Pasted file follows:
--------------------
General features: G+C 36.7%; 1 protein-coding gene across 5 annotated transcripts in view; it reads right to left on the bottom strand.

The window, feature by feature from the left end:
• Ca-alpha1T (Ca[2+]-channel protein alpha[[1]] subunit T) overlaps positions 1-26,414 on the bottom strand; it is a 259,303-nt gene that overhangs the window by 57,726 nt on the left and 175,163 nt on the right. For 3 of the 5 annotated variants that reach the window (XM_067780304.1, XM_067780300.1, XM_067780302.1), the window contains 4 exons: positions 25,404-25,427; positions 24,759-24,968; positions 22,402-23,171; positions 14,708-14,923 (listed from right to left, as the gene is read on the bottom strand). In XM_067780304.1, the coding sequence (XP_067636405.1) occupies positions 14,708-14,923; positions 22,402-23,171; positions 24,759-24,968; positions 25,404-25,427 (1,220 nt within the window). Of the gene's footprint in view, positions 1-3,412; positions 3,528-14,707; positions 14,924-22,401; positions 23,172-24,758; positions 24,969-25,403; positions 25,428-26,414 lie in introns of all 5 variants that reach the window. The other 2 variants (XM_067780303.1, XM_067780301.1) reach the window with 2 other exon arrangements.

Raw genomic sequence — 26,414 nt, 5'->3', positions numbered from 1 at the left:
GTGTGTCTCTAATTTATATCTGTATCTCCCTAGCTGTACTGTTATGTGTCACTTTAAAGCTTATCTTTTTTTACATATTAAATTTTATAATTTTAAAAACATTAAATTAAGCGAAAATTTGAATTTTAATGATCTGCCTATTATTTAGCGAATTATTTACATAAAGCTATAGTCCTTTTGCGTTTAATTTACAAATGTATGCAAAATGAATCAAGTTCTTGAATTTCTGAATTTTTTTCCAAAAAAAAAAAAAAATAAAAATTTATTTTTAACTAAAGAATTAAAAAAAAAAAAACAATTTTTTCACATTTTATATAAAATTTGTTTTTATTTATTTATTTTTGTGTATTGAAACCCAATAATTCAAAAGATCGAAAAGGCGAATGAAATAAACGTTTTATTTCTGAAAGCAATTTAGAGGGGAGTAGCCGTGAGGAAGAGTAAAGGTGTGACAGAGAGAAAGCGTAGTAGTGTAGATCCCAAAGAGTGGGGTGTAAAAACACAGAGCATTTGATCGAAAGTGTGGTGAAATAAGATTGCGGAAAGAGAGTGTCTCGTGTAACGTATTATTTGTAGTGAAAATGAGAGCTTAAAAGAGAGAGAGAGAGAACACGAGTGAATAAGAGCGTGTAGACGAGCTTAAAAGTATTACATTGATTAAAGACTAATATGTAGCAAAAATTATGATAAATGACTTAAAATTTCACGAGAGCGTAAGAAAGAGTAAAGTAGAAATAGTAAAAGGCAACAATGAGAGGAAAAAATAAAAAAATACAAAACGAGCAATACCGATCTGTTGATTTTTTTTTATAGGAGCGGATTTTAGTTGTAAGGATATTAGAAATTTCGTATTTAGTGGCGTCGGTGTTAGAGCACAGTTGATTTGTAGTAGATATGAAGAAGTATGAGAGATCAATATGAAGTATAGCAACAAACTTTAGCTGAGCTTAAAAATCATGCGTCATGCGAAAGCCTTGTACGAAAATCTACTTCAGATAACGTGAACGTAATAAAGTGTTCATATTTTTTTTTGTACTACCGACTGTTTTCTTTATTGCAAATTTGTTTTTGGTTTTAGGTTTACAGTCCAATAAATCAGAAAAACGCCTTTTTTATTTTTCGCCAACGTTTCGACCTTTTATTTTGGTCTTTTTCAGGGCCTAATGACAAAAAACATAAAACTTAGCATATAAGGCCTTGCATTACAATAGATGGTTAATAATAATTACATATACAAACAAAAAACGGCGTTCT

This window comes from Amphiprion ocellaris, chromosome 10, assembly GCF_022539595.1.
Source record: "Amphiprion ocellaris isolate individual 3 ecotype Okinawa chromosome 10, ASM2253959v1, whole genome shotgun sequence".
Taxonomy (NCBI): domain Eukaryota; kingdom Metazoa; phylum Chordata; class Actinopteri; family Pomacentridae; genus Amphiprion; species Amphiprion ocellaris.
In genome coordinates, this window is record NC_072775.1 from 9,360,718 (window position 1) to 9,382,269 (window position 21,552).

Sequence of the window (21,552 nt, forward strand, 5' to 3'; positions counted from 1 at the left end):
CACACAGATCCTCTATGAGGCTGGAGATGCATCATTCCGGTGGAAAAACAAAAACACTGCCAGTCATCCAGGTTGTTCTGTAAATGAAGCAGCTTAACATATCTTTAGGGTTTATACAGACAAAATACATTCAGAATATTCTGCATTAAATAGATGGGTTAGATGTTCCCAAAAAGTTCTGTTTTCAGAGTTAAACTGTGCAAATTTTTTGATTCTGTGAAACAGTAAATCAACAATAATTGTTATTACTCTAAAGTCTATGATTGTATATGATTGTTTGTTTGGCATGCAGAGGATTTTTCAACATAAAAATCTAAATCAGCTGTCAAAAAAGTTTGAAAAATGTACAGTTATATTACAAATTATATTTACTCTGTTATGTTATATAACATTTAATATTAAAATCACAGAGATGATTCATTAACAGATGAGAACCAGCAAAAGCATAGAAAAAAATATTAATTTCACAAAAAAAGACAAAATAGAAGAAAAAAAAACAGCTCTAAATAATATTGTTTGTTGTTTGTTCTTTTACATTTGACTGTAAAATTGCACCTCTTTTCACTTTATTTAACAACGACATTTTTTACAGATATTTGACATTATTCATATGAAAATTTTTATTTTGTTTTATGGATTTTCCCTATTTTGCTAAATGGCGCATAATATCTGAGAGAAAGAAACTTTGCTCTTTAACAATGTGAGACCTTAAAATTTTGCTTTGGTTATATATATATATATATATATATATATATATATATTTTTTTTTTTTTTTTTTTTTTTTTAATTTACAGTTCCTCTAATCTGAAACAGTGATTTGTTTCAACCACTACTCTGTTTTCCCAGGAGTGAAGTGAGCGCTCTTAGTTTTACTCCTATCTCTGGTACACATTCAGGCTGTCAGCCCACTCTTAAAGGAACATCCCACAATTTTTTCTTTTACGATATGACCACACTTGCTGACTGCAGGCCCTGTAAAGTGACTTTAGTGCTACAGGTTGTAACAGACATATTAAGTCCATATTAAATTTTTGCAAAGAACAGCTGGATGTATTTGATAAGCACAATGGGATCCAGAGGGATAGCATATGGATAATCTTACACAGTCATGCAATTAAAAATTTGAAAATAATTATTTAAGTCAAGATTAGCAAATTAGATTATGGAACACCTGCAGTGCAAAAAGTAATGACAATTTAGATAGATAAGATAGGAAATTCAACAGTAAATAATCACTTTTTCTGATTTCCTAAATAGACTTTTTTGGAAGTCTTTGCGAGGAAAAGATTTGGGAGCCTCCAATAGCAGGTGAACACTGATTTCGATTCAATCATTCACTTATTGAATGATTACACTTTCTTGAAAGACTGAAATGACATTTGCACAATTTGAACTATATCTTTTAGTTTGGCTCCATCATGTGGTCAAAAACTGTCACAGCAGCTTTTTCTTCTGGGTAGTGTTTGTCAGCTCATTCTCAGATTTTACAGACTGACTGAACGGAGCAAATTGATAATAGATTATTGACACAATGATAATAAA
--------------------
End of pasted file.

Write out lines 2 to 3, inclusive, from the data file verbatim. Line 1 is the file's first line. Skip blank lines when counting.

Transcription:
The window, feature by feature from the left end:
• Ca-alpha1T (Ca[2+]-channel protein alpha[[1]] subunit T) overlaps positions 1-26,414 on the bottom strand; it is a 259,303-nt gene that overhangs the window by 57,726 nt on the left and 175,163 nt on the right. For 3 of the 5 annotated variants that reach the window (XM_067780304.1, XM_067780300.1, XM_067780302.1), the window contains 4 exons: positions 25,404-25,427; positions 24,759-24,968; positions 22,402-23,171; positions 14,708-14,923 (listed from right to left, as the gene is read on the bottom strand). In XM_067780304.1, the coding sequence (XP_067636405.1) occupies positions 14,708-14,923; positions 22,402-23,171; positions 24,759-24,968; positions 25,404-25,427 (1,220 nt within the window). Of the gene's footprint in view, positions 1-3,412; positions 3,528-14,707; positions 14,924-22,401; positions 23,172-24,758; positions 24,969-25,403; positions 25,428-26,414 lie in introns of all 5 variants that reach the window. The other 2 variants (XM_067780303.1, XM_067780301.1) reach the window with 2 other exon arrangements.